Always against the tide, California, headquarters of most of the giants of the Net -Google, Apple, Facebook, Microsoft, Twitter, Oracle, IBM …- advance on the record of their taxation, which mobilizes states around the world , including France and Europe, as well as the OECD. Gavin Newsom, the new governor, announced Tuesday (February 12th) that the "Golden State" is working on the implementation of a tax on data.
The principle: technology groups, whose wealth depends for the most part on the exploitation of users' personal data, should pay them a "dividend". This is the famous concept of the ownership of personal data, an option discussed for several years and perceived by some, including the think tank Generation Libre in France, as a solution to overcome the low taxation of the kings of the Internet and redistribute the value created by these services.
The data, the gold of the 21st century captured by the Gafa
After voting, in 2018, a "local GDPR", California now wants to engage on the redistribution of wealth from the exploitation of personal data. This is because Internet giants, including Google and Facebook, global online advertising champions, are reaping billions of dollars from data collection, analysis and exploitation, which allows advertisers to target their ads very accurately.
This business model allows them to offer free services for users. A win-win approach for them, but a logic that turns the user into a product for their opponents, and to make money opaque, on their backs. The more these giants grow and expand into other industries, the more data they collect, and the more valuable these data are and allow them to feed their research and development to continue their expansion. Datasets held by Google, Facebook or Microsoft allow them to lead the race for innovation in artificial intelligence, giving them a competitive advantage.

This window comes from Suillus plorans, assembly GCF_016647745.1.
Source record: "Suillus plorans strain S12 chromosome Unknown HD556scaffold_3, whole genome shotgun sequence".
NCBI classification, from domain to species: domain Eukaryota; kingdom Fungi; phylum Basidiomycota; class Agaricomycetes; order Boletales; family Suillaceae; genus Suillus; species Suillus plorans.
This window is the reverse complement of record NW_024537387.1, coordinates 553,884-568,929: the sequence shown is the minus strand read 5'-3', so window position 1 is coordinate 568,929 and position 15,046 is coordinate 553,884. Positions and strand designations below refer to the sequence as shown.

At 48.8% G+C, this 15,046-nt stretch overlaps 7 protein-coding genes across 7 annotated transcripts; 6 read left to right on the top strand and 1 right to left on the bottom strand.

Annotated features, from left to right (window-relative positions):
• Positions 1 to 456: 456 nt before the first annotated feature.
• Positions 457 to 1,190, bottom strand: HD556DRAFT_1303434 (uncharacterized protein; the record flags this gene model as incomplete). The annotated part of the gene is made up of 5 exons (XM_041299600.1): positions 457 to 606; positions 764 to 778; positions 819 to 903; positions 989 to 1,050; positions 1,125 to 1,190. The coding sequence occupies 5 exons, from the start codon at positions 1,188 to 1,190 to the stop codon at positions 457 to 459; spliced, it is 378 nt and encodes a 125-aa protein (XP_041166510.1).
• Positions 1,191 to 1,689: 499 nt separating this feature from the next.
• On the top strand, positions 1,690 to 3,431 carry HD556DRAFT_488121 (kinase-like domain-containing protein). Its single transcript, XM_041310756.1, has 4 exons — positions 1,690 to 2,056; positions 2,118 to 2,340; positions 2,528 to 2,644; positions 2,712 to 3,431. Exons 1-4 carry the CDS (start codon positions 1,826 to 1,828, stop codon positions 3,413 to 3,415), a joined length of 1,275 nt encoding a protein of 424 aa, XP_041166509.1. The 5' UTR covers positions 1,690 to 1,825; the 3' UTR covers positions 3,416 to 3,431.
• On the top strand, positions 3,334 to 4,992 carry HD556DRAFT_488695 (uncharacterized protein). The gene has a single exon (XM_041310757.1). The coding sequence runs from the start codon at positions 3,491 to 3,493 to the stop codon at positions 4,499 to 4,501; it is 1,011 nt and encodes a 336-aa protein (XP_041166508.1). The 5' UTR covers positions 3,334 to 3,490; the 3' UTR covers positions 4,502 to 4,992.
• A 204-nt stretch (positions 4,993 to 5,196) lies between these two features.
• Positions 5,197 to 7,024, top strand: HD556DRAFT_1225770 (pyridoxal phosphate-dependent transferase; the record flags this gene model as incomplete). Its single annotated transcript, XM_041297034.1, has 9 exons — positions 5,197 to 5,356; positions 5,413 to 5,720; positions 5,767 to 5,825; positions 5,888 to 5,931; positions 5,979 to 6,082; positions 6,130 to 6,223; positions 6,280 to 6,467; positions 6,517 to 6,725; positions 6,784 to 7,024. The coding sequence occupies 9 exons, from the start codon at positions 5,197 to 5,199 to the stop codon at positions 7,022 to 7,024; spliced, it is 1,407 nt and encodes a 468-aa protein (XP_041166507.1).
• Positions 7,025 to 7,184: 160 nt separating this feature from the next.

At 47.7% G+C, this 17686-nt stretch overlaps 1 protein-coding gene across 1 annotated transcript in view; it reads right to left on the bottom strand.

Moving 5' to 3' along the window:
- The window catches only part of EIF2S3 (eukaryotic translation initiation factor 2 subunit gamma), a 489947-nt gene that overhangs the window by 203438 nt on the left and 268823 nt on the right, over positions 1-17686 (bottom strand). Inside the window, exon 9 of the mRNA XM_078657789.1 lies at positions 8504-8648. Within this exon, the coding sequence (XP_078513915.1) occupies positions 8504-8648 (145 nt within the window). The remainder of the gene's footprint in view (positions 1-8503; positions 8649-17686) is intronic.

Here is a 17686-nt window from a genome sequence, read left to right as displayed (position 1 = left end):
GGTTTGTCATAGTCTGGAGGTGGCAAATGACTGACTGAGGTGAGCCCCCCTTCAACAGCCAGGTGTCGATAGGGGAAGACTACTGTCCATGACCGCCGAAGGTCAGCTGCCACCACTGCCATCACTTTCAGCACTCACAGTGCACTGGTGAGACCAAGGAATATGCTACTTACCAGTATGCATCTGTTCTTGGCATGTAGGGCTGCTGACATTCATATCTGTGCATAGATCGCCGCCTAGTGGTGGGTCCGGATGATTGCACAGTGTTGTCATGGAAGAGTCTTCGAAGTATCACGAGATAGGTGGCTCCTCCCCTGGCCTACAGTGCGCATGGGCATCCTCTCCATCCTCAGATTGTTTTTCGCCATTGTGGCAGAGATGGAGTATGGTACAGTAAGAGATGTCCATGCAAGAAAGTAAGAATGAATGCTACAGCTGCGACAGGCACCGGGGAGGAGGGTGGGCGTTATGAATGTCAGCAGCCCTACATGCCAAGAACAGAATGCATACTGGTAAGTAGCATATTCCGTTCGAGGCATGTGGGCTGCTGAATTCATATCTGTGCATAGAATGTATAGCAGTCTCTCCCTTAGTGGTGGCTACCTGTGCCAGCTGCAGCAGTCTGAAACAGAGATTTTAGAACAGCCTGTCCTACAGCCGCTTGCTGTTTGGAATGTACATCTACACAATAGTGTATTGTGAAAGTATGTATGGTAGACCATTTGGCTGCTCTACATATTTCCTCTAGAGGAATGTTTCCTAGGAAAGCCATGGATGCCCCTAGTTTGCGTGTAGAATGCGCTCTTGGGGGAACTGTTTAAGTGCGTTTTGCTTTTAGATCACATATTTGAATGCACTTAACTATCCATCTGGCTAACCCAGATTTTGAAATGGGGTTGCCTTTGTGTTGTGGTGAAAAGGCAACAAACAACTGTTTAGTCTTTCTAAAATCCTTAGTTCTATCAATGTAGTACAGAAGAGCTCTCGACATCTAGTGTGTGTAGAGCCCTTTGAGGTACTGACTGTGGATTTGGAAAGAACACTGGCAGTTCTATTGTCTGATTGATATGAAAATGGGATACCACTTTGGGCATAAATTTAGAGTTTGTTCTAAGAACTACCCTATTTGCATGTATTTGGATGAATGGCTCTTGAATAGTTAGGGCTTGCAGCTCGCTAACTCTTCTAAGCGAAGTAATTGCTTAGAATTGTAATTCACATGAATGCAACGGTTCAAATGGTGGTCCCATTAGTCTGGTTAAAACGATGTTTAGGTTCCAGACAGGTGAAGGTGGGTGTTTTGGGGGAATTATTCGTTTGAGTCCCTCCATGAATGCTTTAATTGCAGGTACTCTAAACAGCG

Personal data is also a particularly sensitive subject since the Cambridge Analytica case last year brought to light the methods of management of personal data by Facebook, considered lax and opaque by many elected representatives, regulators, associations and consumers of by the world.
An imperfect solution to a real problem
The governor of California has not detailed how the state plans to calculate the value of the data conceded to each giant, and what the financial compensation for the citizens will be.
The think tank Génération Libre, in a report published early last year, had advanced a methodology based on the blockchain. Each user could consent in writing to sell his data. The financial transactions would then be carried out thanks to the blockchain, technical certification of transactions. Internet users could recover up to " several hundred euros a month According to their online activity, according to the circle of reflection.
While technical feasibility still raises questions, other players believe that paying users is not a good solution. Thus, the National Commission of computing and freedoms (Cnil) believes that citizens would find themselves in a position of weakness against the giants of the Net.
" The property of data is an illusion, estimated last year Isabelle Falque-Pierrotin, president of the French regulatory authority. Such a market would be unbalanced. There would be a limited number of applicants facing a multitude of data providers. It would be a big sell-off of the data for the benefit of the giants of the Web. Once they have full ownership of the data, they can really do what they want. "